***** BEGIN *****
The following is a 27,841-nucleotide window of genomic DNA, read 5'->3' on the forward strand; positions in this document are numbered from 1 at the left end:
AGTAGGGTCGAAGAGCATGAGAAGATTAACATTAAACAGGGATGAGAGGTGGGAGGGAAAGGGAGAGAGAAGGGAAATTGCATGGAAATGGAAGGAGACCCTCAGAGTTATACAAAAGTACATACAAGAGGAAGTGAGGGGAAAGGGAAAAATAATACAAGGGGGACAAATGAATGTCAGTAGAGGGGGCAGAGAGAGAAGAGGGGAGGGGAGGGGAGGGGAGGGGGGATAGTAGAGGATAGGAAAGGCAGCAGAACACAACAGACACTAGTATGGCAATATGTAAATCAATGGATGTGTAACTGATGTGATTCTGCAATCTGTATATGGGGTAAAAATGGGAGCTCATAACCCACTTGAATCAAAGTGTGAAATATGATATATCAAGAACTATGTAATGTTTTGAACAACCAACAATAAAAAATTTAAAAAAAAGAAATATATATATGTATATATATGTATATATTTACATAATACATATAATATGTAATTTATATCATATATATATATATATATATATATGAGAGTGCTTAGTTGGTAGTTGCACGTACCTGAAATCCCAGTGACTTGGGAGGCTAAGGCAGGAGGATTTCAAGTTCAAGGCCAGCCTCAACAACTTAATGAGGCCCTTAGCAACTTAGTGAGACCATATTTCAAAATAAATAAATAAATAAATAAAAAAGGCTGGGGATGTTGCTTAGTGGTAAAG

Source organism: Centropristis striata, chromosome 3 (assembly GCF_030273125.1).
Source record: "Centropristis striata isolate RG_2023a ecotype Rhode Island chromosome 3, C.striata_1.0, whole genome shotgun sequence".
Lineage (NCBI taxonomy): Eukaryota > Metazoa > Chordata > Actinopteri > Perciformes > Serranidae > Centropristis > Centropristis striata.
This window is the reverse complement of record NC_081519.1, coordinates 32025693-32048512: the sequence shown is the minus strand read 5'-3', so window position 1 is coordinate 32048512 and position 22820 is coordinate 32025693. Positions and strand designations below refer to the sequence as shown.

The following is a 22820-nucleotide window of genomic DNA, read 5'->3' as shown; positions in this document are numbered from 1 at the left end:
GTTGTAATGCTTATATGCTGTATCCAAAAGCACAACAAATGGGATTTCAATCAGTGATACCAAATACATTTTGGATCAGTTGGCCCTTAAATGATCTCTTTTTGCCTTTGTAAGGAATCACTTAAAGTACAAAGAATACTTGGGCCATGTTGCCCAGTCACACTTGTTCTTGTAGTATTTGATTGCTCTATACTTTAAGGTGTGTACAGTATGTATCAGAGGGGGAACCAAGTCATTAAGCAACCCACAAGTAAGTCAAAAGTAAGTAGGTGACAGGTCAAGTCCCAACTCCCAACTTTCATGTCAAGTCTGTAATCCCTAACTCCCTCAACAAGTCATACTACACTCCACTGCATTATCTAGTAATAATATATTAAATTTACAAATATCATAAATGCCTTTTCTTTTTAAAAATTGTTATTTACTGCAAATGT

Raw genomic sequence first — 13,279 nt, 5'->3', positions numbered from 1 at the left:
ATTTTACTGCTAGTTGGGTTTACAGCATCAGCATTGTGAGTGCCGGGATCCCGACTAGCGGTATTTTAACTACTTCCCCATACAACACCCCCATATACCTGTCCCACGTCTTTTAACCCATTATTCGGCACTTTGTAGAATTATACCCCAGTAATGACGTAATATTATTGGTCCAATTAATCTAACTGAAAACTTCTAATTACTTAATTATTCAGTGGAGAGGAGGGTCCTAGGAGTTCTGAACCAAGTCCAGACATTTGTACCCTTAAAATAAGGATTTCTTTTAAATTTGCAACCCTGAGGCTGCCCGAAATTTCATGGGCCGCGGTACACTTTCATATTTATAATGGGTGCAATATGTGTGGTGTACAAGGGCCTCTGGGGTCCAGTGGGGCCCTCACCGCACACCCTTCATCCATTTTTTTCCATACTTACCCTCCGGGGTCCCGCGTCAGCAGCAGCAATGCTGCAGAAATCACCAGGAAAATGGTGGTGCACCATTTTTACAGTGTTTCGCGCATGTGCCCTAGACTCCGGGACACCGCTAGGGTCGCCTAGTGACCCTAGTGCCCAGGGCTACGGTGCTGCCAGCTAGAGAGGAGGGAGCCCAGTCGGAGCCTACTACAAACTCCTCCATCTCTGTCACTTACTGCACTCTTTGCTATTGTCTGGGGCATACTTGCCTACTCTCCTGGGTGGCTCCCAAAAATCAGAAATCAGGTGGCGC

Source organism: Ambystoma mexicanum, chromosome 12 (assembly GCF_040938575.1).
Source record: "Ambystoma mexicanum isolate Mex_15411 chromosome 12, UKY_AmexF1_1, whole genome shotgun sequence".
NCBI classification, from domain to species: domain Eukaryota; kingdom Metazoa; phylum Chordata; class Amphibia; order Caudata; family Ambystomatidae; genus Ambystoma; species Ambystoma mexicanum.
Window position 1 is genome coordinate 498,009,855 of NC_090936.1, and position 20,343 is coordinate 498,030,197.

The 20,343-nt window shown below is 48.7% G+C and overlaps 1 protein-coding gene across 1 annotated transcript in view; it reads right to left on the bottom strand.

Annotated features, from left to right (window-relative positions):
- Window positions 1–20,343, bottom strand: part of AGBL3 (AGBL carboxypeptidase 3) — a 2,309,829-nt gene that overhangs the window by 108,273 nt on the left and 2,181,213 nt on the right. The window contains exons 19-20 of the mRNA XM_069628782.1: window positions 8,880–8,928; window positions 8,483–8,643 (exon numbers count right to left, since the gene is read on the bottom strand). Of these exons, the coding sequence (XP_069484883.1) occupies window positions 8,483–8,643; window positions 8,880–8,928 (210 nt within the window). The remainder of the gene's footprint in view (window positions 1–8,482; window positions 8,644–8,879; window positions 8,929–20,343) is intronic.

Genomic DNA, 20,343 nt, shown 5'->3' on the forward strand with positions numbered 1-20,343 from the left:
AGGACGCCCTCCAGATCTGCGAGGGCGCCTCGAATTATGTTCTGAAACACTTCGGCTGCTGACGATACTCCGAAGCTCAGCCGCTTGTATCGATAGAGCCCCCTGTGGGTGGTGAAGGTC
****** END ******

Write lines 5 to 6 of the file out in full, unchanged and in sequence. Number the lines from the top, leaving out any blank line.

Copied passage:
Lineage (NCBI taxonomy): Eukaryota > Metazoa > Chordata > Actinopteri > Perciformes > Serranidae > Centropristis > Centropristis striata.
This window is the reverse complement of record NC_081519.1, coordinates 32025693-32048512: the sequence shown is the minus strand read 5'-3', so window position 1 is coordinate 32048512 and position 22820 is coordinate 32025693. Positions and strand designations below refer to the sequence as shown.